There are two ways to cook in The Legend of Zelda: Tears of the Kingdom, just like in the original The Legend of Zelda: Breath of the Wild: You can place food items near a fire to roast them into more effective snacks, or toss them into a bowl over a fire to cook a proper meal. On paper, cooking in both games is simply the mechanic by which Link can heal and power himself up. The right dish can load the hero back up with hearts lost squabbling with Bokoblins or warm his bones enough to take on freezing temperatures.
But Nintendo made cooking compelling in Breath of the Wild, a bright spot of simple joy in a sprawling video game world. There are more than 100 recipes in Breath of the Wild, and even more in Tears of the Kingdom; it’s delightful to experiment with ingredients to make new dishes or power-ups, listening to Link hum while carrots and beef dance in the simmering pot. Cooking, even the simplest forms in video games, has a way of grounding the world it exists in, creating a link between our world and the game’s own — in this case, Hyrule. There’s so much emotion and meaning behind food and culture, and cooking mechanics in games pull on those threads, invoking that feeling in the world.
Breath of the Wild’s cooking mechanics did just that, but Tears of the Kingdom’s somehow made the mechanic better.
Functionally, cooking works the same in Tears of the Kingdom as it does in Breath of the Wild — roast over a flame or cook in a pot to create food with different variables, like cold resistance or increased attack damage. But Nintendo’s addition of recipe cards makes cooking even easier; in the materials menu, you can now click “Select for recipe” on an ingredient to pull up recipe cards showing how you’ve made dishes in the past. If you have enough of all the ingredients from a card, you can select the card to put all the ingredients in Link’s hands. (No scrolling to find things in Tears of the Kingdom’s messy menus!)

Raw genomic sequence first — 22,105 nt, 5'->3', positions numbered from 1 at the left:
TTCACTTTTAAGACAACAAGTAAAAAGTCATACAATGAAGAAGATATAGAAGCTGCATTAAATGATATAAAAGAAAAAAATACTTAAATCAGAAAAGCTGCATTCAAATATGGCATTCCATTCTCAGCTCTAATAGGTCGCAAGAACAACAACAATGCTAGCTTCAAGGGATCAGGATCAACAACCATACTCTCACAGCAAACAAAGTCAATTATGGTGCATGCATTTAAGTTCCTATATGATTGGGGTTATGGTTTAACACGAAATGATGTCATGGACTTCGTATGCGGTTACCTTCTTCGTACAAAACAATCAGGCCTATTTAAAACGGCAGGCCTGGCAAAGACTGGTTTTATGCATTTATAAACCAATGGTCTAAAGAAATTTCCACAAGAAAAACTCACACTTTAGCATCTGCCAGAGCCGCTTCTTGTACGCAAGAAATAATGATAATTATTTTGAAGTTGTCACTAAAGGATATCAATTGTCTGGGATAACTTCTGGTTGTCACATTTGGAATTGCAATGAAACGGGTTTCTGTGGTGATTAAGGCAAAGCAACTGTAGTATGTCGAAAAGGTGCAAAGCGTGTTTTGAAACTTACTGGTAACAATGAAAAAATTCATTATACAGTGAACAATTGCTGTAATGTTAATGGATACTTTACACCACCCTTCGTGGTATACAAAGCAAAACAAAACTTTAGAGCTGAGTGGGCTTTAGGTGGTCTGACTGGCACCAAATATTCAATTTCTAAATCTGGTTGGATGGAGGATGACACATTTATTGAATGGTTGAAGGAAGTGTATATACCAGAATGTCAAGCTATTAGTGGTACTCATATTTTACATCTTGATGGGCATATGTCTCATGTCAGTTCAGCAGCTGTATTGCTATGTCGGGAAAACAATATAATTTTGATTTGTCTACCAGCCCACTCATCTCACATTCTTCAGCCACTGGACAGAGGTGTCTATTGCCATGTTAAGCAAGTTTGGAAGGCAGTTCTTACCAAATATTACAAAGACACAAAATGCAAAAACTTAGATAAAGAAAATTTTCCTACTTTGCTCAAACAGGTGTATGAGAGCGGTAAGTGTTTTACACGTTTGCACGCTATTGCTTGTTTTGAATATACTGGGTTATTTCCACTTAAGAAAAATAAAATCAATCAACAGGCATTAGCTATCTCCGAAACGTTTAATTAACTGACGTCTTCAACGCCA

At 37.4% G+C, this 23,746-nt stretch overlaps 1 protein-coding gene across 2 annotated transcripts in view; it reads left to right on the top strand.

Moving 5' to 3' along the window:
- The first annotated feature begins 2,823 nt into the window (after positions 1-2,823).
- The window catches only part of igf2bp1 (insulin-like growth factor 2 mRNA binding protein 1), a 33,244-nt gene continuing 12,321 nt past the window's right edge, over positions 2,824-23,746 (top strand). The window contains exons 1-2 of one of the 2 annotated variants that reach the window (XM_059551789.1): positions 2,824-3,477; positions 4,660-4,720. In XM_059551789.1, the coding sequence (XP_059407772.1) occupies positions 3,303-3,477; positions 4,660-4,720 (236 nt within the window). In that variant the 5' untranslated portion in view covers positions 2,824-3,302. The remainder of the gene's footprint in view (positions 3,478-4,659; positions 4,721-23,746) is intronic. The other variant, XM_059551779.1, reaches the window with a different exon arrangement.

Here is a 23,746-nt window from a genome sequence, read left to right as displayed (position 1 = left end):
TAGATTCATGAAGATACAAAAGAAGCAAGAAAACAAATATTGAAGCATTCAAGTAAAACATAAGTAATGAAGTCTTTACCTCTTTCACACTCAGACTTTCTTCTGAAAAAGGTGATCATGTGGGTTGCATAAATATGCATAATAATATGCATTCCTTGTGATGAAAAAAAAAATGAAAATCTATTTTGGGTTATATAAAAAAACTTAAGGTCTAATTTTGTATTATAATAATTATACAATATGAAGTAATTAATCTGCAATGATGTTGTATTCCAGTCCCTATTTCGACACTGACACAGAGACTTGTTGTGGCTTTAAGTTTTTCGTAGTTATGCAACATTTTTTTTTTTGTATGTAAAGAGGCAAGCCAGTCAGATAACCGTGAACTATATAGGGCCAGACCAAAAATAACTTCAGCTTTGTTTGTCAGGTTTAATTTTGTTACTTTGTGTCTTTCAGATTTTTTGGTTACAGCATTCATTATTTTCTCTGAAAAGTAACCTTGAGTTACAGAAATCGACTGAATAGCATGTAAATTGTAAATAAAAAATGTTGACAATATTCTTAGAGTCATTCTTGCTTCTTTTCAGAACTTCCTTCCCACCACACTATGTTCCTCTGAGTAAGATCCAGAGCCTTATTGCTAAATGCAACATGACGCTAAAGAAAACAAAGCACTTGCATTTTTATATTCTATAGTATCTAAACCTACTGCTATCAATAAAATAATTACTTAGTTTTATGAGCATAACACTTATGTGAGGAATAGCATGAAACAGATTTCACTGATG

It’s especially helpful in tracking what you’ve made, but also in ensuring you’re always making what you need (unless you’re just experimenting). It’s one of those quality-of-life changes that Breath of the Wild players hoped for in the years leading up to the sequel.
Nintendo also added in a Zonai device called a portable pot, which is exactly what it says on the tin. It’s a one-use pot that’s pulled from the Zonai devices menu, allowing Link to set up camp almost anywhere to cook, no fire required; gone are the days where you have to stock up on meals before heading into a big fight, or worse, to leave a dungeon or fight to get more food to heal up. Instead, the portable Zonai pot is there to make whatever you specifically need, wherever you want. It’s not flashy, but also one of Tears of the Kingdom’s best new additions.
You can get portable pots out of the Zonai vending machines in the sky islands, so make sure you stock up.
Beyond these quality-of-life changes, Nintendo’s made one tiny improvement that I would argue makes my experience better, even if there’s no practical need. Link still hums along while his food is cooking, but in Tears of the Kingdom he hums classic Zelda tunes like Epona’s Song or Zelda’s Lullaby.
This, too, is one of the ways Nintendo has grounded Tears of the Kingdom. Music and cooking fill out Hyrule with so much life; Link humming these tunes invokes his playful spirit, a feat for a seconds-long little melody. It’s such a lovely little infusion of history and a nod toward longtime Zelda fans, and a perfect addition to Tears of the Kingdom.
But now, if you excuse me, I’m going to go back to Hyrule to find new ingredients to play with.